Wednesday, September 26 2018


Investors turn eyes to Myanmar

Update: September, 15/2012 - 08:51


Myanmar is being targeted by Vinappro Company for its diesel generators. The nation faces weak macro-economic management and lack of experience with market mechanisms. — VNA/VNS Photo Van Khanh
HCM CITY (VNS)— Vietnamese businesses and exporters gathered at a conference held on Thursday in HCM City that discussed current market conditions in Myanmar.

Organised by Irving Seminar&Training, the conference aimed to help Vietnamese businesses better approach the market.

Robert Easson, CEO of Imagino Group, said that Myanmar was the second-largest country in Southeast Asia with rich natural resources such as arable land, forestry, minerals, natural gas, freshwater and marine resources, and a leading source of gems and jade.

"The country is expected to attain GDP growth of 6 per cent this year and to experience sustained exponential growth within a few years. Economists project between 7-10 per cent GDP growth for the next few years," he said.

Myanmar's President Thein Sein wants to triple GDP by 2016.

Easson said that Viet Nam and Myanmar had agreed to boost cooperation in trade and investment, with two-way trade expected to reach $500 million in 2015.

Myanmar has many strengths and opportunities, including a large youth population that provides a low-cost labour force attractive to foreign investmen. It has huge tourism potential as well as a strategic location.

The country borders five countries, China, Thailand, India, Laos, and Bangladesh, all of which account for 40 per cent of the world population, making it a lucrative market for foreign businesses, including Vietnamese.

However, Easson said Myanmar still faced many constraints, including weak macroeconomic management and lack of experience with market mechanisms, underdeveloped financial sectors and inadequate infrastructure, particularly in transport and access to electricity and telecommunications.

Low levels of education and health achievement also hinder the development of the country.

Trading activities are made more difficult as well because of a weak banking system. Myanmar has a total of 19 private and three state-owned banks.

International banking is possible, but international ATM cards are not accepted in the country.

Office and apartment rentals are not plentiful and serviced apartments are rare and expensive because of the level of taxes. Renters are charged 12 months in advance.

Christopher Muessel, partner of VDB| Loi, said that, as of July, the top 10 foreign-investment sectors with the best potential in Mynamar were oil and gas, power, mining, hotel and tourism, manufacturing, real estate, industrial estates, agriculture, transport and communication, and livestock and fisheries.

According to the Directorate of Investment and Company Administration, more than $31 billion has been poured into 10 sectors as of July 2012.

New markets that have a great deal of potential for investors are information and communications technology, Fast-Moving Consumer Goods, pharmaceuticals, insurance and financial services.

Mobile penetration and internet usage, however, still remain low, with 1.5 per cent and 0.2 per cent, respectively.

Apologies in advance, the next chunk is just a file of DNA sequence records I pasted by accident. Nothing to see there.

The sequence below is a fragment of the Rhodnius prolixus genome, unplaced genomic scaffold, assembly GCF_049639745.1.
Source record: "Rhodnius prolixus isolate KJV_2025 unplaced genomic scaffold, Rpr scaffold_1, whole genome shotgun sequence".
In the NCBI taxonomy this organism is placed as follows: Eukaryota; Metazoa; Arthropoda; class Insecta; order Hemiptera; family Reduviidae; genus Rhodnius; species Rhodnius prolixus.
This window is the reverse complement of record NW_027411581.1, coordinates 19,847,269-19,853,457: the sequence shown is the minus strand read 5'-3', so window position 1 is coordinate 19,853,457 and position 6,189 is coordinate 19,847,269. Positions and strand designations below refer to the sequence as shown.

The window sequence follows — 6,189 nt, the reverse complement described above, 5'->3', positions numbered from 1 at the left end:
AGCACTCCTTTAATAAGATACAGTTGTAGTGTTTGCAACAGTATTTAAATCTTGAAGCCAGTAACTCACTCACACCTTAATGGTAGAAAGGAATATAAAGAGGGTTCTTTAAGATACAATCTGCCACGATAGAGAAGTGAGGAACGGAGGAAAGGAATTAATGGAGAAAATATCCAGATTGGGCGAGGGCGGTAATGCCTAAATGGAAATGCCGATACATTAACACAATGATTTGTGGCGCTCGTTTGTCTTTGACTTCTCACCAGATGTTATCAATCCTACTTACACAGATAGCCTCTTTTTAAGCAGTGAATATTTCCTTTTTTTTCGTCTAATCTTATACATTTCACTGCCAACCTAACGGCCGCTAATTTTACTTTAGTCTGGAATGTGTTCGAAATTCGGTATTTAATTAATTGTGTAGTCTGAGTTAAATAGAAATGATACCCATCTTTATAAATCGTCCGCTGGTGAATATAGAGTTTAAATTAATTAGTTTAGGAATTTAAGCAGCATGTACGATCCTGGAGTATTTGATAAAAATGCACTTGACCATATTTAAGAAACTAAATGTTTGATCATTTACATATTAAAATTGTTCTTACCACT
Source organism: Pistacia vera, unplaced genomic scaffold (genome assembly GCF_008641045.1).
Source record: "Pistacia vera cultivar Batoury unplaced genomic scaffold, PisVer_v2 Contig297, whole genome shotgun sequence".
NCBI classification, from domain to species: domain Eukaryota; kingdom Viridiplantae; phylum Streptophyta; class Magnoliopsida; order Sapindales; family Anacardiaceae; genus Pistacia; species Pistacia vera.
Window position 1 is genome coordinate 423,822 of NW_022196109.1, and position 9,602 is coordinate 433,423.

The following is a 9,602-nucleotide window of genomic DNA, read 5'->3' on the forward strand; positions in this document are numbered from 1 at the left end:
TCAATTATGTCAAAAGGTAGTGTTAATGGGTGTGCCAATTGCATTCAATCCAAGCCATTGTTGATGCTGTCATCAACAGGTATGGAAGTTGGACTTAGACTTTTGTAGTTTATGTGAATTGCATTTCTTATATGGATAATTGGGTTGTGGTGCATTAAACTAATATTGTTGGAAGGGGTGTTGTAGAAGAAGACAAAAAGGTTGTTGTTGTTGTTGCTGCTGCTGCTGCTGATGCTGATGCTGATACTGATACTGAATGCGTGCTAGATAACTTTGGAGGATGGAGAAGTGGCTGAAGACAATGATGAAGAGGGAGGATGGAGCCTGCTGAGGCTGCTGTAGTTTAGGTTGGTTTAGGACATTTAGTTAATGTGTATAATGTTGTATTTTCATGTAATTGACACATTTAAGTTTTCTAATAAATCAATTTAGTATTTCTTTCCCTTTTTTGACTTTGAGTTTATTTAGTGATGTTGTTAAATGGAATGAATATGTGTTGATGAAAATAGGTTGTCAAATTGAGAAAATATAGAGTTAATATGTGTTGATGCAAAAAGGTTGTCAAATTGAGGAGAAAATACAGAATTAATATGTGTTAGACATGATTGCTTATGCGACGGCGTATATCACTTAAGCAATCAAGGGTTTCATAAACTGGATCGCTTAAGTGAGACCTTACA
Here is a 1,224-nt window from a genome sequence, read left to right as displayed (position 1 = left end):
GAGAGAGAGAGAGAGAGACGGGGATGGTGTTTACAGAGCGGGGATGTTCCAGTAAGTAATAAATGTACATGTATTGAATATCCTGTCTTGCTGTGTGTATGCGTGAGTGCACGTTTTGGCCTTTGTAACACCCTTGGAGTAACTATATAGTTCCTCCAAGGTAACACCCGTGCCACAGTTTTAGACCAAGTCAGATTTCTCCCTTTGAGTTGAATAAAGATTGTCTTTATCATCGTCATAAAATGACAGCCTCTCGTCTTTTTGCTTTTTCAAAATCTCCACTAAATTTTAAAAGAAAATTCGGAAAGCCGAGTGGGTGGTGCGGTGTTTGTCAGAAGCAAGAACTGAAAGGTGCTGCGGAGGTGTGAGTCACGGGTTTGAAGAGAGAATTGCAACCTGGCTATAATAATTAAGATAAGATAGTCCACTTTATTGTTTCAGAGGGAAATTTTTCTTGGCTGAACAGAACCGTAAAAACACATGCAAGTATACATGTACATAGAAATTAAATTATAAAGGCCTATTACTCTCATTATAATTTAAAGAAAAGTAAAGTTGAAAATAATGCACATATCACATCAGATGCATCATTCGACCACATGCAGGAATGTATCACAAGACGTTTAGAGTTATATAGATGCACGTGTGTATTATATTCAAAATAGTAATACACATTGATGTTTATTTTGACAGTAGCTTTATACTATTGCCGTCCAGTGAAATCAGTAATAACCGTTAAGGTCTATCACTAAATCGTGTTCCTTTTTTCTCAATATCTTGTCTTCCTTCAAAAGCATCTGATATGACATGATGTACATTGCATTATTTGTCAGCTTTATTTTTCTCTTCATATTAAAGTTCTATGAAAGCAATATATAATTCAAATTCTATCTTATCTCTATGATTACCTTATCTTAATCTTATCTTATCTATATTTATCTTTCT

At the conference, Andrew Langdon, senior vice-president Indochina (Thailand and Viet Nam) for Jones Lang LaSalle Hotels of Myanmar Hotel and Tourism market, said the tourism market was still in its infancy.

The Government is taking steps to foster long-term sustainable growth, including efforts to lower hotel rates for leisure visitors by implementing a rate cap.

Tourism websites have been vastly improved, and the Government is working towards introducing a formal hotel star-rating classification.

Two major events will be held in Myanmar in the next few years.

In 2013, the country will host the World Economic Forum and the Southeast Asian Games with events located in NayPyiTaw, Yangon and Mandalay.

If Yangon City visitors grow at the same CAGR (compound annual growth rate) as that of HCM City, which is 13 per cent per year, Yangon is expected to reach 3.5 million visitors in 14 years.

Speaking at the conference, Edwin Vanderbruggen, partner at VDB| Loi, discussed tax and investment issues as they have been related to investment structuring in Myanmar.

The Corporate Income Tax (CIT) is 25 per cent for Myanmar companies, foreign-owned resident companies, joint-ventures and non-resident foreign companies engaged in special State-sponsored projects.

Thirty-five per cent of CIT is for branch offices, except in cases when they re granted an investment permit by the Myanmar Investment Commission. In those cases, they receive 25 per cent CIT.

Tax exemptions under the Foreign Investment Law exist for three years, and they are expected to be extended to five years under the new Foreign Investment Law.

Malika Bhumivarn, regional director of Bryan Cave International Trade Pte Ltd's Customs&Trade, who also spoke at the conference, discussed export and import matters.

Imports of material, machinery and equipment in Export Processing Zones in Myanmar are exempted from customs duties and other tariffs.

Imports of machinery and motor vehicles to be used in businesses are exempted from customs duties and other tariffs for a five-year period, commencing from the year of operation. They also have 50-per-cent relief of customs duty and other tariffs for a five-year period. — VNS

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